How Robin Williams' watchful eyes may help heal us

SAN FRANCISCO (KGO) -- When we speak to others, we often look at their faces. We notice their lipstick color or their glasses. We notice the way they have styled their hair, or a new way they're wearing it.

What we don't often notice are the little wrinkles jutting out from the sides of their eyelids; the miles they indicate, and the pain and joy they have experienced. We look beyond laugh lines and under-eye bags, which are signals that the person we're talking to, watching or looking at is a human being.

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On Market Street in San Francisco, we look past some heavy things. We see men and women shooting up. We see hungry dogs panting by the sides of their homeless owners. We see garbage and cigarette cartons flattened by hungry tires pounding the streets. We see men and women who stare down at thousand-dollar iPhones while the jingle of cups with spare change calls linger in the background.

Market Street is a microcosm of things that San Francisco can improve on, can let go of and can learn from. It's the perfect place for a pair of watchful eyes.

Andres Iglesias, also known in the art world as "Cobre," breathed life into Williams' eyes with many strokes of a paint brush, and splash of heart.

Robin Williams is a Bay Area legend. He became a hero here. He had love for this place. He made films here. He supported local artists, and gave back to those who helped him rise to international comedic glory.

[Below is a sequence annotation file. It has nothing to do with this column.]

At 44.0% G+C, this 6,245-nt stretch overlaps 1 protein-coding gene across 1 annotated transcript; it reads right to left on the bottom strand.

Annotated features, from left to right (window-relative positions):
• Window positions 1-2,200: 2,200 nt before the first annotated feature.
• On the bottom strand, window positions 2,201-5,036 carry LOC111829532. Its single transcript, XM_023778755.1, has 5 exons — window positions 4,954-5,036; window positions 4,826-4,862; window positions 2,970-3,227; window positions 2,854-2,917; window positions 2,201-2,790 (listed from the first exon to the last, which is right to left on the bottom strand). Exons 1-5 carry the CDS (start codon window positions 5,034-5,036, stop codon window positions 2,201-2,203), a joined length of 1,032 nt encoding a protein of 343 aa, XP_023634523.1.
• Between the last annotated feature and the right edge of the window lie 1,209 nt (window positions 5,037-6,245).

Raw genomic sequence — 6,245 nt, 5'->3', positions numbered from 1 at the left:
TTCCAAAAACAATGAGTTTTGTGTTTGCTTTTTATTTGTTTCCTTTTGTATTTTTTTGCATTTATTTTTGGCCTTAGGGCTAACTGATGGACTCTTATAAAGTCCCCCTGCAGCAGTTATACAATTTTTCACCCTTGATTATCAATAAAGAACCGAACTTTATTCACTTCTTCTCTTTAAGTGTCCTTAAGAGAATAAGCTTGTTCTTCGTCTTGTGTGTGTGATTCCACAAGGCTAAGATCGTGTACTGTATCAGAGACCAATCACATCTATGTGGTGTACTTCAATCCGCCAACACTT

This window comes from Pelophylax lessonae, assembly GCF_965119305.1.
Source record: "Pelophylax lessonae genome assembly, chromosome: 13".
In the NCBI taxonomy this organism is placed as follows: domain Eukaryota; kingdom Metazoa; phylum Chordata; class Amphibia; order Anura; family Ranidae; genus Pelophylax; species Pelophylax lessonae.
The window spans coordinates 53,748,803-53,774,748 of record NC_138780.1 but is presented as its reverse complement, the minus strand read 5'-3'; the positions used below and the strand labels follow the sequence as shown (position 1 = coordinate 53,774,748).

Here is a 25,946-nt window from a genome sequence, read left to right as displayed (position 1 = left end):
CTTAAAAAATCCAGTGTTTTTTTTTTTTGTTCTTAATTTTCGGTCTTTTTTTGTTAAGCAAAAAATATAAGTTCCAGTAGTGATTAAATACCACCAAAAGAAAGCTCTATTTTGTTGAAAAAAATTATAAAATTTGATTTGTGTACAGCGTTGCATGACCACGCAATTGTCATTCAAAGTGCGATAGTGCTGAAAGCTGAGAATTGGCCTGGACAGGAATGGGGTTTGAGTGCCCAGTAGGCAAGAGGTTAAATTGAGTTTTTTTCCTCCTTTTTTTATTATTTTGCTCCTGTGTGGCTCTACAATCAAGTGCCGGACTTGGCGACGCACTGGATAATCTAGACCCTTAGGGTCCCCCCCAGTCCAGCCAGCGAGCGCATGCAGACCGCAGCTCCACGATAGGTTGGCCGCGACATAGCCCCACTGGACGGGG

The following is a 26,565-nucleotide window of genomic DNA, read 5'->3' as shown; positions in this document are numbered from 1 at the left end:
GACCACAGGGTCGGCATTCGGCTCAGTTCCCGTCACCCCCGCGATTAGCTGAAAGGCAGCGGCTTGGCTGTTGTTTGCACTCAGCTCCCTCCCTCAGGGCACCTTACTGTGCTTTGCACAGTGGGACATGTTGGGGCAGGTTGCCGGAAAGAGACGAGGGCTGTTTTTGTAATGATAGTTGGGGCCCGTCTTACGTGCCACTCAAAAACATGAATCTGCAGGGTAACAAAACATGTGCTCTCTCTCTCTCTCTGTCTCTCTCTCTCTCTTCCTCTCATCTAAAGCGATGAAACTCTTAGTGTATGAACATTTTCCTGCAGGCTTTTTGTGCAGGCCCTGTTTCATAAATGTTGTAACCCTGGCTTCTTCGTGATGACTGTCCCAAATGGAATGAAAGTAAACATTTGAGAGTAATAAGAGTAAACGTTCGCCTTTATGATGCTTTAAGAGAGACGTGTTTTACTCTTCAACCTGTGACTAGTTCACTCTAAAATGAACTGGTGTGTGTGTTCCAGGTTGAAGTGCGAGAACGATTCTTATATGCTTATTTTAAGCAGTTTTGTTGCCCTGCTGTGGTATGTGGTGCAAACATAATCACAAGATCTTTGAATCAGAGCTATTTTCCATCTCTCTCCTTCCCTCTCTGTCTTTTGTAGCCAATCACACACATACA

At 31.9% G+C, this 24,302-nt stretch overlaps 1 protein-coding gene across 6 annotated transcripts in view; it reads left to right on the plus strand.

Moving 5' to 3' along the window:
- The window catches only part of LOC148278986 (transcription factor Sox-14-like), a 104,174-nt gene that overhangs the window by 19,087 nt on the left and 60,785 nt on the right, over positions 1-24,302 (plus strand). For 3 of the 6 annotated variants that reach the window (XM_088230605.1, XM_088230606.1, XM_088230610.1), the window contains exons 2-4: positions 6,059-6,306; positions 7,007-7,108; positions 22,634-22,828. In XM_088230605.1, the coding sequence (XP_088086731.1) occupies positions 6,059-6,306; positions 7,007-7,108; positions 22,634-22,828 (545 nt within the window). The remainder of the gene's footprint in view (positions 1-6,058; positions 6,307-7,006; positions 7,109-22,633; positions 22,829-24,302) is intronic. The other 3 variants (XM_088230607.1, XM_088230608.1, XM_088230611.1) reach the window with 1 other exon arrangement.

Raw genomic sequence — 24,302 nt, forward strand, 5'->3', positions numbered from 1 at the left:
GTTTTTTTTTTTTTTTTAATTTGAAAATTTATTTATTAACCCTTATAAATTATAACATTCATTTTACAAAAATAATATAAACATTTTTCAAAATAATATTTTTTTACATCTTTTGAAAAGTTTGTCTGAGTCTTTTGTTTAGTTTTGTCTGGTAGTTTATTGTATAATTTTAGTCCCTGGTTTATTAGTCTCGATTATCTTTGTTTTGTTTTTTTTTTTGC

But underneath his happy face, jolly exterior and reputation as a care-free, funny and kind individual was a battle - a war. The wax-like persona of a court jester in a suit and tie melted away after we learned of his death.

The battle was addiction. The war was depression. And this mural, erected on Market Street, in the heart of a city that is struggling with those same things, shows the real Robin Williams.

He had wrinkles. He had pain. He had wit. He had an unforgettable glamour in his eye that often made us laugh, cry and think about our own hardships.

When you pass it, look directly into the eyes and see what you feel. It's not going to be a glossy feeling of a comedian gone too soon. It's going to be pain, and maybe even hope that someday we can come together and judge people for their resilience, rather than their downfalls.

And like the eyes of Dr. T.J. Eckleberg watched over F. Scott Fitzgerald's Jay Gatsby and his Daisy, Robin Williams' eyes can watch over Market Street, our valley of ashes - reminding us that not all is lost.

The vibrant life and personality of Robin Williams can never be replaced or replicated. But this mural erected in San Francisco on Market Street comes close to capturing the essence of an unforgettable comedic mind and all-around inspirational figure.

A figure that wasn't perfect, but was real.

For more on the life, times, and legacy of Robin Williams, visit this page.
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